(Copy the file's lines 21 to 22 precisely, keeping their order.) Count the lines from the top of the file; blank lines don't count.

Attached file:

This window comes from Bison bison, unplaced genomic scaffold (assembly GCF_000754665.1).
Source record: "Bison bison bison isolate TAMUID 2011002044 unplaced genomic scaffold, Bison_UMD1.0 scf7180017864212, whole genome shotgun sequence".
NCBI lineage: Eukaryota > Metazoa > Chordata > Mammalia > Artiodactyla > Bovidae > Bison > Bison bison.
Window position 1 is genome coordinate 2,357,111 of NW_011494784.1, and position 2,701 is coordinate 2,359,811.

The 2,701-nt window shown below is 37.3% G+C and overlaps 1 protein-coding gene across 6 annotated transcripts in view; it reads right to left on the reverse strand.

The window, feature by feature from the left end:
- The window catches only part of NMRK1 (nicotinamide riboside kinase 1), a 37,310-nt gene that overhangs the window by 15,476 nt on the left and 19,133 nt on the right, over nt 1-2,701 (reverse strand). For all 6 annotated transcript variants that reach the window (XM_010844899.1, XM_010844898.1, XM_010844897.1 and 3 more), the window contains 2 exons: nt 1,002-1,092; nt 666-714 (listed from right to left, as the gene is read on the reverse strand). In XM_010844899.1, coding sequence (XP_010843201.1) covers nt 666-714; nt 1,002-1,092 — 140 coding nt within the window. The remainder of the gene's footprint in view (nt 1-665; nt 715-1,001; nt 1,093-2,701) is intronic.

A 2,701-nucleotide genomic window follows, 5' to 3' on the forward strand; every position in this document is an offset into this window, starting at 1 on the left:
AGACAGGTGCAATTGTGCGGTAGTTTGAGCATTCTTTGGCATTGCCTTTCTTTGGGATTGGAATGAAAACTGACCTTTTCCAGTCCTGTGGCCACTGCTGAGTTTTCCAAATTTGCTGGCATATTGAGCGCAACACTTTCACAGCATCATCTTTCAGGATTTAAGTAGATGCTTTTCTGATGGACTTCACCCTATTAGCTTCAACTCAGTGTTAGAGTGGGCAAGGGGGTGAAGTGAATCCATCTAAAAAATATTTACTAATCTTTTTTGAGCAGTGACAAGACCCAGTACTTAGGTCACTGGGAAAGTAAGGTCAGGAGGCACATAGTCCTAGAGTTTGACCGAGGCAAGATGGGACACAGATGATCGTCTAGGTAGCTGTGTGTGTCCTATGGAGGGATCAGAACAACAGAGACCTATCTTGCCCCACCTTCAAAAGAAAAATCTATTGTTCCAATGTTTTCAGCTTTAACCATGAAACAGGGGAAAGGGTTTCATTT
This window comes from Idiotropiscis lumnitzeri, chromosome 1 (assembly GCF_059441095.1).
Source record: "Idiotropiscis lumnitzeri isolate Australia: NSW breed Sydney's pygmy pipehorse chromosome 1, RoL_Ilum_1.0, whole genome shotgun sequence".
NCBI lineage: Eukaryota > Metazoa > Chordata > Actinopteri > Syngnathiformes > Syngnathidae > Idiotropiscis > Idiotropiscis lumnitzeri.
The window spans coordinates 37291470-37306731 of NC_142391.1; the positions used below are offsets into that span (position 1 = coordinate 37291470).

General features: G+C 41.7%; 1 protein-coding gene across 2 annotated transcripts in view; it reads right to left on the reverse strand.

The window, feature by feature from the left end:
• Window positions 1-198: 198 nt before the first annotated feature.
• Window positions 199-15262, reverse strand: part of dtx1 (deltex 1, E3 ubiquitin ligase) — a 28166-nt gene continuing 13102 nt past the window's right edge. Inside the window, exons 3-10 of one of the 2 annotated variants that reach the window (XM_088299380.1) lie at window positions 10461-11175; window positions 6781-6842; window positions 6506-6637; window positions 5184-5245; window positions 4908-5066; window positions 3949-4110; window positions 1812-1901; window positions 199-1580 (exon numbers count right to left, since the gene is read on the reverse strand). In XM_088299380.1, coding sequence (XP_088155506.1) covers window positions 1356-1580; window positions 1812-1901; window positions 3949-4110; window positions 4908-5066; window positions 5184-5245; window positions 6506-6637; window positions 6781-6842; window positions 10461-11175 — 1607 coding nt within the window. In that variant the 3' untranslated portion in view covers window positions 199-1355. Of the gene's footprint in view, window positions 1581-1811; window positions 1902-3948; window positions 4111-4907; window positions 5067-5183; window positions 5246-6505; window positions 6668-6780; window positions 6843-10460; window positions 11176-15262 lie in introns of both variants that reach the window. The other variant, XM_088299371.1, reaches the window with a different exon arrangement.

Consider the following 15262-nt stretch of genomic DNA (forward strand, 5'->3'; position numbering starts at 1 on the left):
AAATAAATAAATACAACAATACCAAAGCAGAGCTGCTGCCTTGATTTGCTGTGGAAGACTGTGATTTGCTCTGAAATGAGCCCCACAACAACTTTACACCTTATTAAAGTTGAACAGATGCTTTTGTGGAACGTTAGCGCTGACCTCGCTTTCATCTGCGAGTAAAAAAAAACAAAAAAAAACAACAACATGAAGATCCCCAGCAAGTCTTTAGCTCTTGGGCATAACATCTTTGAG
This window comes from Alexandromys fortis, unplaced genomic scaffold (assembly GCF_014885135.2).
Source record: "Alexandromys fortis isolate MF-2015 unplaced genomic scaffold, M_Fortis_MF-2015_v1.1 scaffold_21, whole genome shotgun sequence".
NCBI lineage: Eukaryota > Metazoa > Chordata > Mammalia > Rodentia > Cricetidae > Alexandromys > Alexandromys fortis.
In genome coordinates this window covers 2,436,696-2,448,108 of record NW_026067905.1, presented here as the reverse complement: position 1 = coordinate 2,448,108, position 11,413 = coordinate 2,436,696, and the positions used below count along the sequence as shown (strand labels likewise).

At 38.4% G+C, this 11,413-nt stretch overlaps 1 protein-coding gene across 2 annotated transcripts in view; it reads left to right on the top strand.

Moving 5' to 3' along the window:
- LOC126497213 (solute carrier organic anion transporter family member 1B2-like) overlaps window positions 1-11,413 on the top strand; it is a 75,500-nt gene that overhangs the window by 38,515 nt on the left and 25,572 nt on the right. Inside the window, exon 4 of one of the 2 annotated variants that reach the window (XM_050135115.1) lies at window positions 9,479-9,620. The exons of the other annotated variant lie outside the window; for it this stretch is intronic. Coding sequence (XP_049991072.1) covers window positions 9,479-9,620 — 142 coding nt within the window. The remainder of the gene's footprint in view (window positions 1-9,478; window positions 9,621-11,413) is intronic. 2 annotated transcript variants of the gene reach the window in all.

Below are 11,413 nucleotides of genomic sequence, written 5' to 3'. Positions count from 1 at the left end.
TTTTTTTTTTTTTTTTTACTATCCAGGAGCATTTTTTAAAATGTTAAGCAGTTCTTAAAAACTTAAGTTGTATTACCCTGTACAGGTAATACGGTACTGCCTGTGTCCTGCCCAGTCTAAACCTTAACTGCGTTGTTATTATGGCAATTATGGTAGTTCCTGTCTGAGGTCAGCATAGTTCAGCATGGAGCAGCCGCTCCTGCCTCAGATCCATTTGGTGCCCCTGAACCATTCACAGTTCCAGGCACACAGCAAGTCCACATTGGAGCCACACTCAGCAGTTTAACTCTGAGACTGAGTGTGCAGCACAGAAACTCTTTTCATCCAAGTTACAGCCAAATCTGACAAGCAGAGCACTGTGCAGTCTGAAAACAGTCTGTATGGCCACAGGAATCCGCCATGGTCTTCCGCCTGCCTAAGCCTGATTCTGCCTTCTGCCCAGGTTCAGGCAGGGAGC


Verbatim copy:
Source record: "Alexandromys fortis isolate MF-2015 unplaced genomic scaffold, M_Fortis_MF-2015_v1.1 scaffold_21, whole genome shotgun sequence".
NCBI lineage: Eukaryota > Metazoa > Chordata > Mammalia > Rodentia > Cricetidae > Alexandromys > Alexandromys fortis.